He took me to his home and walked me through the long hard process of cleaning it up after the tsunami waters stood in it for two weeks. “I sent my wife and children to her family home. And then I worked from dawn to dusk. I shoveled out mud and threw away almost everything. It was backbreaking, but you know, I loved it. I simply focused and went to work. I adored the clarity of purpose. And because of that I had more energy that I think I ever had. It was great.
“I’d go to the volunteer center to ask for help on occasion. But mostly I worked by myself. When my wife came back, we would go to the center where there were piles of donated items. We got sleeping mats for the kids there and other useful things. Also a friend from Sendai gave me old tatami mats, so we did not have to buy much. Actually, we don’t need or want much these days.
“This old house used to belong to my grandparents. All the years we lived here – first me, later my wife, and later still my kids – the walls were dark and dreary and the place was full of their stuff. So for us the tsunami was a wonderful opportunity to start afresh. As you can see, the walls are now white and we have only what we need and no more. The space and sense of lightness are exhilarating.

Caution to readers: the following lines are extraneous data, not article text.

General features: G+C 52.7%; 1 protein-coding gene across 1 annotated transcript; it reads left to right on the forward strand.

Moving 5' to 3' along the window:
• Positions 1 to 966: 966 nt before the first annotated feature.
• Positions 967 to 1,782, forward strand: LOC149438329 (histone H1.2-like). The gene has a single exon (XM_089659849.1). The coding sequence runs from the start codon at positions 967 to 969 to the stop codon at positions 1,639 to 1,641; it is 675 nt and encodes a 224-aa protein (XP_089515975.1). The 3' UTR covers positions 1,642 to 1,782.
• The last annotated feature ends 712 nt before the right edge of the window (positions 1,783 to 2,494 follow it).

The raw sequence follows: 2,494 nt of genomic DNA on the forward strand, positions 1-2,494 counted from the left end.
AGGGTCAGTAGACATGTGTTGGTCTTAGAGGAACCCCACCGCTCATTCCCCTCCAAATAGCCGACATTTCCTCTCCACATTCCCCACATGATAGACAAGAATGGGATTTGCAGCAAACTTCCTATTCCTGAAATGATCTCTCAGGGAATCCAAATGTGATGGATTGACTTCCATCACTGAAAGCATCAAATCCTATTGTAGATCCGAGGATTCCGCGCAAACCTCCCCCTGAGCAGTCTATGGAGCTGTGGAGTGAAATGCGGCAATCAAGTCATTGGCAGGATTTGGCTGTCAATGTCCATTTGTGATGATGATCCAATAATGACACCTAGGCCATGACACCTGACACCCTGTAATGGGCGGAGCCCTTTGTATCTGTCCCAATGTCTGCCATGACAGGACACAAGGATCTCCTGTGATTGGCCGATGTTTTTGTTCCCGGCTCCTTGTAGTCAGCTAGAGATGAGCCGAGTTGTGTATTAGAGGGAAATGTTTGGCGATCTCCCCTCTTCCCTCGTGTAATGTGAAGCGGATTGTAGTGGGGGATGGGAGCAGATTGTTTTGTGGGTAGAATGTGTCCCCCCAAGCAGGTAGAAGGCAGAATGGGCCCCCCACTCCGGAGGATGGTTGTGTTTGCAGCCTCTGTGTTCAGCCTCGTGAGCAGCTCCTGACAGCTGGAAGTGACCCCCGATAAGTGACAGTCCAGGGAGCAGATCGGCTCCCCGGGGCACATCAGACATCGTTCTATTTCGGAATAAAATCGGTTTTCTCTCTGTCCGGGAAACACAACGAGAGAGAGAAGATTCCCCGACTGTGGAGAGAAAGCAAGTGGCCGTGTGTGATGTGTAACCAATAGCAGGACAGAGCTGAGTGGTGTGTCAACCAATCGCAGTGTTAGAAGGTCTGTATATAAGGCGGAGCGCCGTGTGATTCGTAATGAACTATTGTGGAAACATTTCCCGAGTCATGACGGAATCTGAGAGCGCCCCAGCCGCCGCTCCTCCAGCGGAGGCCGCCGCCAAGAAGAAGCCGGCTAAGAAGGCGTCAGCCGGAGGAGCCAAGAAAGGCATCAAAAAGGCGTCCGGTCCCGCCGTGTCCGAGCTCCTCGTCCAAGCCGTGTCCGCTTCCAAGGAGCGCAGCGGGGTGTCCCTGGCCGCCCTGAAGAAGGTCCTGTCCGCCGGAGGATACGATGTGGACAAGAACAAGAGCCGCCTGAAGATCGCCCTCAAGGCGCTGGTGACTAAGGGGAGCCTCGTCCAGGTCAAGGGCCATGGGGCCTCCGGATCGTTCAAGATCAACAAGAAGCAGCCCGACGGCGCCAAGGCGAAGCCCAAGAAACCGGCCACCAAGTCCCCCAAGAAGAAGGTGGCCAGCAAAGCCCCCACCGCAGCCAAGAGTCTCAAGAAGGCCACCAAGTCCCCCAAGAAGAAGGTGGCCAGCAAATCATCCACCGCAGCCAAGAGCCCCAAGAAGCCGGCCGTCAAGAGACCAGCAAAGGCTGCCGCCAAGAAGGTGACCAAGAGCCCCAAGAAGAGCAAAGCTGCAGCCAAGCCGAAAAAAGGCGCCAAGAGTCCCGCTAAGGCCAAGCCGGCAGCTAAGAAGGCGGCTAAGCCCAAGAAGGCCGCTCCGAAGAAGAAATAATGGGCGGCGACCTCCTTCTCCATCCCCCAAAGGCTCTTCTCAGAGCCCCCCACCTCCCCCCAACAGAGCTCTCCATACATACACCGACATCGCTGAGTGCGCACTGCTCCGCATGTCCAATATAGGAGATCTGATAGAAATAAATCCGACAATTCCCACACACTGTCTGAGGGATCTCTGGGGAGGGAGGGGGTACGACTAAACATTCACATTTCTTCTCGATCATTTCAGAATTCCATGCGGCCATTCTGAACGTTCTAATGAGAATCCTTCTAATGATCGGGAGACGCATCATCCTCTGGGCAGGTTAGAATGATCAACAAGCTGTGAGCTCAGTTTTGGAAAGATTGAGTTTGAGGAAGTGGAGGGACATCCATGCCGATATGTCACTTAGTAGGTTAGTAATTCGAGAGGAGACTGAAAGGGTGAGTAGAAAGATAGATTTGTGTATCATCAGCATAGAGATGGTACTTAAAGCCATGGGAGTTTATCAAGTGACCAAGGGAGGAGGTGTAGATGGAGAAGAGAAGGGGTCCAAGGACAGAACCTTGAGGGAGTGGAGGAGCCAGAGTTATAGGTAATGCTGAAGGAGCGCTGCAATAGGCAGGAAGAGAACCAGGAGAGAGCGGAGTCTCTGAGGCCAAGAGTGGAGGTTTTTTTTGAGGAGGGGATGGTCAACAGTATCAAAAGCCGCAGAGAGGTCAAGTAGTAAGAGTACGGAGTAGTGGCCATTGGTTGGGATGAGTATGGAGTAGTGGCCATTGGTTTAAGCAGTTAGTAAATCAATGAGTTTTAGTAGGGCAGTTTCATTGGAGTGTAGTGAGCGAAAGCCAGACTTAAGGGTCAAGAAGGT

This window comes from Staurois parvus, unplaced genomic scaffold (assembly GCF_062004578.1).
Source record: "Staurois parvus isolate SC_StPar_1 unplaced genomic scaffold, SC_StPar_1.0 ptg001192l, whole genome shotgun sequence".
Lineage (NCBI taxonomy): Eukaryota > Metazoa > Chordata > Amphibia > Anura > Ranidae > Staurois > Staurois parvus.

“We know the future is very uncertain. How long will my university stay open with so few students applying now? How long will we be able to stay here? We don’t know anything for certain. But I do know that I am happy this day. My wife and kids help to make me so.”
Then he looked at me very thoughtfully and said, “Yes, at this point in my life I feel like the happiest man in the world.”
To help those still in need in Japan, please consider buying Letters to the Ground from the Heart or donating to the cause. 100% of the proceeds will be distributed to survivors of The Great East Japan / Tohoku Earthquake and Tsunami, most notably the Sendai Yomawari Group that serves the homeless—a population which is now exploding.